Just as standing in a garage doesn’t turn you into a car, “having” an anger management journal will not help you control or improve anything.
Using this journal is what gives you the opportunity to acknowledge what you are experiencing, unburden yourself through expression, and learn strategies to disrupt the cycle of anger and move forward in a healthier manner.
Using an anger management journal can help you control your anger by providing an intellectual and rational rather than emotional perspective. It is a chance for you to control how you respond to yourself by acknowledging the problem, practicing self-compassion, and considering more mindful and thoughtful action for the future.
This intellectual, non-judgmental, forgiving, and progressive approach will provide insight for you in terms of who you are, who you have the power to be, and how far you have come on your journey.
Not only will the journal process be rewarding, but as your sense of control over your anger strengthens, you will be rewarded by feeling better physically, mentally, and emotionally.
Committing to keeping an anger management journal is committing to your health and well-being. It may be difficult to recognize the physical toll that your anger is taking on the systems in your body until something drastic happens such as a heart attack or stroke.
In addition, being immersed in anger takes a toll on your personal and professional relationships, which can dramatically affect your emotional wellness through rejection and/or isolation.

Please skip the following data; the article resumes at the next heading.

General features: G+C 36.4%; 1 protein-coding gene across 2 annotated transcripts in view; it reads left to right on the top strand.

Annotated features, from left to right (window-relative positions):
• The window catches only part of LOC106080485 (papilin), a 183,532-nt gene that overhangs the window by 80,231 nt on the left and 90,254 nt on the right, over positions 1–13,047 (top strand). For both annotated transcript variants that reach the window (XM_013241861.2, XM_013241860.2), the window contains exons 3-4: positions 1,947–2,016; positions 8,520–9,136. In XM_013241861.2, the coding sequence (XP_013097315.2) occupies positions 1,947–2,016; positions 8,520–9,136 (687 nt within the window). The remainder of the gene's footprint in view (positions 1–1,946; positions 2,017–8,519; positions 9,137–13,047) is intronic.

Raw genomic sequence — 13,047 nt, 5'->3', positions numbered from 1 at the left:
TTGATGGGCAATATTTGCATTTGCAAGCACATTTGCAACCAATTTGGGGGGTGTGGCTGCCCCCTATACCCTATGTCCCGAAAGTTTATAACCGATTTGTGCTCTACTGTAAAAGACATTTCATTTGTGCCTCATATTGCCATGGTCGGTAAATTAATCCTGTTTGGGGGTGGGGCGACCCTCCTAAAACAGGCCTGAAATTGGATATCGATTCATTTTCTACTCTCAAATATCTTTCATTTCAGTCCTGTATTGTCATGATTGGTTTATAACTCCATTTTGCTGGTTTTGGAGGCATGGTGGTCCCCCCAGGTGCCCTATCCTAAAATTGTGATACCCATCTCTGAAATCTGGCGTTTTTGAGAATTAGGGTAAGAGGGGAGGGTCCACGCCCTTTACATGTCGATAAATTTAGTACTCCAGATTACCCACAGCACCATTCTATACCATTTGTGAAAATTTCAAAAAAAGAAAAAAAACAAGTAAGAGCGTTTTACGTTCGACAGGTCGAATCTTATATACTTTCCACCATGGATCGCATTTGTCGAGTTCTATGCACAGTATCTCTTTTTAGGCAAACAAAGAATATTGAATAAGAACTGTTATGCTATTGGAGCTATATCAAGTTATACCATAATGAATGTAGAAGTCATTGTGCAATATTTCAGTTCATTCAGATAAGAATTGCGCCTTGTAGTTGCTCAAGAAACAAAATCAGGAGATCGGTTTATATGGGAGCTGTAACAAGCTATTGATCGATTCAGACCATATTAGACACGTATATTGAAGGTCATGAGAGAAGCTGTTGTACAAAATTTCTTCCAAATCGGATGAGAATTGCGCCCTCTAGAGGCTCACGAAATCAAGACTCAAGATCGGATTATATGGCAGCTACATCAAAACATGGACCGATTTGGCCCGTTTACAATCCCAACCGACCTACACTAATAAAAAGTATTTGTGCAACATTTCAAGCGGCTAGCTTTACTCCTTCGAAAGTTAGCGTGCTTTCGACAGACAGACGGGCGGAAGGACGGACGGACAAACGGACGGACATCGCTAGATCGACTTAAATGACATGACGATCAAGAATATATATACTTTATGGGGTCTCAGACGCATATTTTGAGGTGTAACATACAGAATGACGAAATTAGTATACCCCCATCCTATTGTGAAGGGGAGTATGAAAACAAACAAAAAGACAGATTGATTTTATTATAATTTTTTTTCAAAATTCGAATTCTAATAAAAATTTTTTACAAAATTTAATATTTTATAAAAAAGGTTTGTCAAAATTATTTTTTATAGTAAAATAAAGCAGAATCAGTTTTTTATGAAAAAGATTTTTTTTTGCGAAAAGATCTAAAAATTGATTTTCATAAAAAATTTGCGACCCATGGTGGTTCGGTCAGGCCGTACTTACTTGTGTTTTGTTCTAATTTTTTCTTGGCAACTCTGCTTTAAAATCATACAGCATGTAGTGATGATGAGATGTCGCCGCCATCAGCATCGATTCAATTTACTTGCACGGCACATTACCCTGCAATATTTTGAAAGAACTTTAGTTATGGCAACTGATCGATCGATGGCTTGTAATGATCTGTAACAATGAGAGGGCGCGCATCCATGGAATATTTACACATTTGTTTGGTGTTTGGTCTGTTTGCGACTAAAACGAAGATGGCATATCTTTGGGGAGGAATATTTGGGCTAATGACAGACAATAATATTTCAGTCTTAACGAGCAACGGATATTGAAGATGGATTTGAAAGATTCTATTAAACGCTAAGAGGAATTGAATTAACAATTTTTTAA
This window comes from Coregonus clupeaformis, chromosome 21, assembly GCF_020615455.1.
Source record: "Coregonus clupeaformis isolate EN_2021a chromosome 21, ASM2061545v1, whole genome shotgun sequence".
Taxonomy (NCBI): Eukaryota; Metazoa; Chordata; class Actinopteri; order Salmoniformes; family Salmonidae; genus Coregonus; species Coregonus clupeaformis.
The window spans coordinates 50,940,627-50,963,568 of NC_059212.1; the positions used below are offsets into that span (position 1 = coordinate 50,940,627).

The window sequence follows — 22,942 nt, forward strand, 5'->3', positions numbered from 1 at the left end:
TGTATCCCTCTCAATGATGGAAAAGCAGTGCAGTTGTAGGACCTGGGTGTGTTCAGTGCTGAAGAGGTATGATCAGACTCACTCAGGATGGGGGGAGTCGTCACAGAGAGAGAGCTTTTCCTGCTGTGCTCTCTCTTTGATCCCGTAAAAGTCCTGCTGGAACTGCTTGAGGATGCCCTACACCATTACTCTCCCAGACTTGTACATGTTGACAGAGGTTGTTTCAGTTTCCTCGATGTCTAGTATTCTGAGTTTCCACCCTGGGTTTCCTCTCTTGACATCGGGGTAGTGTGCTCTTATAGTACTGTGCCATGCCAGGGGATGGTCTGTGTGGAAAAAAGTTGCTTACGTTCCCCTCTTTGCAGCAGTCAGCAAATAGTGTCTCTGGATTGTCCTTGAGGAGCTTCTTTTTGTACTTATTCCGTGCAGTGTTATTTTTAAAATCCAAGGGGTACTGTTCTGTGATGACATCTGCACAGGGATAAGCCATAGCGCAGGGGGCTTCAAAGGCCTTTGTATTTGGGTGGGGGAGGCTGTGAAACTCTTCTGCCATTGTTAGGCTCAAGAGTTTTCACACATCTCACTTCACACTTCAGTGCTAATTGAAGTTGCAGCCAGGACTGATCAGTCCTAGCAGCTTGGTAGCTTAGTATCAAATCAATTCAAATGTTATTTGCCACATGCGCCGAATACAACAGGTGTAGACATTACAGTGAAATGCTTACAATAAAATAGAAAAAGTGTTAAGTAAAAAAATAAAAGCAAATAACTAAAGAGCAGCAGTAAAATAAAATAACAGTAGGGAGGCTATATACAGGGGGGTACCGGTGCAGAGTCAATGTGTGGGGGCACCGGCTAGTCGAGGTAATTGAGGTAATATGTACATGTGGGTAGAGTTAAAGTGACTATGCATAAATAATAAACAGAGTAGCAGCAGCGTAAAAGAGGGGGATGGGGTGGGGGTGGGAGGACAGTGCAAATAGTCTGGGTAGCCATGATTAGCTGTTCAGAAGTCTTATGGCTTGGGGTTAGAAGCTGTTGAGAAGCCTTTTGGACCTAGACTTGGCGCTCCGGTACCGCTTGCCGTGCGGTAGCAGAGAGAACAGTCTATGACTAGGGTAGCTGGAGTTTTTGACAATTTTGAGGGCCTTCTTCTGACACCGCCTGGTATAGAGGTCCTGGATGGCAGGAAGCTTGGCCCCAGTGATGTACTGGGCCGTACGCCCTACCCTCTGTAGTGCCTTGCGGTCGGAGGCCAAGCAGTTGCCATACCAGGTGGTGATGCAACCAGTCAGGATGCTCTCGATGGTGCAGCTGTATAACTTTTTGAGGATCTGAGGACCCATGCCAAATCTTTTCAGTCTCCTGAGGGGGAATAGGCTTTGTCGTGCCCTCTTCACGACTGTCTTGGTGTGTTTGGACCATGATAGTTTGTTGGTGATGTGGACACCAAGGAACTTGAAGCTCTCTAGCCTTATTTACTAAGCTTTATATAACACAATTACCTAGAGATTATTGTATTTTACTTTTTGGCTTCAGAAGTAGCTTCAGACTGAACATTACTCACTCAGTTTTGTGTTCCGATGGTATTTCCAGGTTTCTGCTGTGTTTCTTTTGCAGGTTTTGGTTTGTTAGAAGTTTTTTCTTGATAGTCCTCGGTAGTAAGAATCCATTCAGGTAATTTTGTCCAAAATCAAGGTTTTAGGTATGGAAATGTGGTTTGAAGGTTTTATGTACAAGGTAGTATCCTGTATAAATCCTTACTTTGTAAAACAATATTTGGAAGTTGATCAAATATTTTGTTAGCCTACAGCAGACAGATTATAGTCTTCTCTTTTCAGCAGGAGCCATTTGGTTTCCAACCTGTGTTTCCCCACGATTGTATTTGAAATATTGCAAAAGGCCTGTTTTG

Perhaps more importantly, frequent, persistent, and intense anger changes and becomes toxic to a person’s view of the world.
This reduces trust, compassion, and openness towards other people. Instead, people in a natural state of anger have a heightened sense that the world is an adversarial, unforgiving, and suspicious place to be.
Anger robs an individual of their peace of mind, healthy intimacy with others, personal and professional stability, and even the number of years they have to live.
An anger management journal won’t prevent you from feeling angry ever again, nor will it give you full control over this very common and natural human emotion.
However, proper and dedicated use of this type of journal will provide you with the chance to manage your anger in healthier ways and control it so that it isn’t an oppressive and detrimental part of your life.
It’s important to note that if you feel your anger is putting your health and well-being, or someone else’s, at risk, you should seek professional help immediately.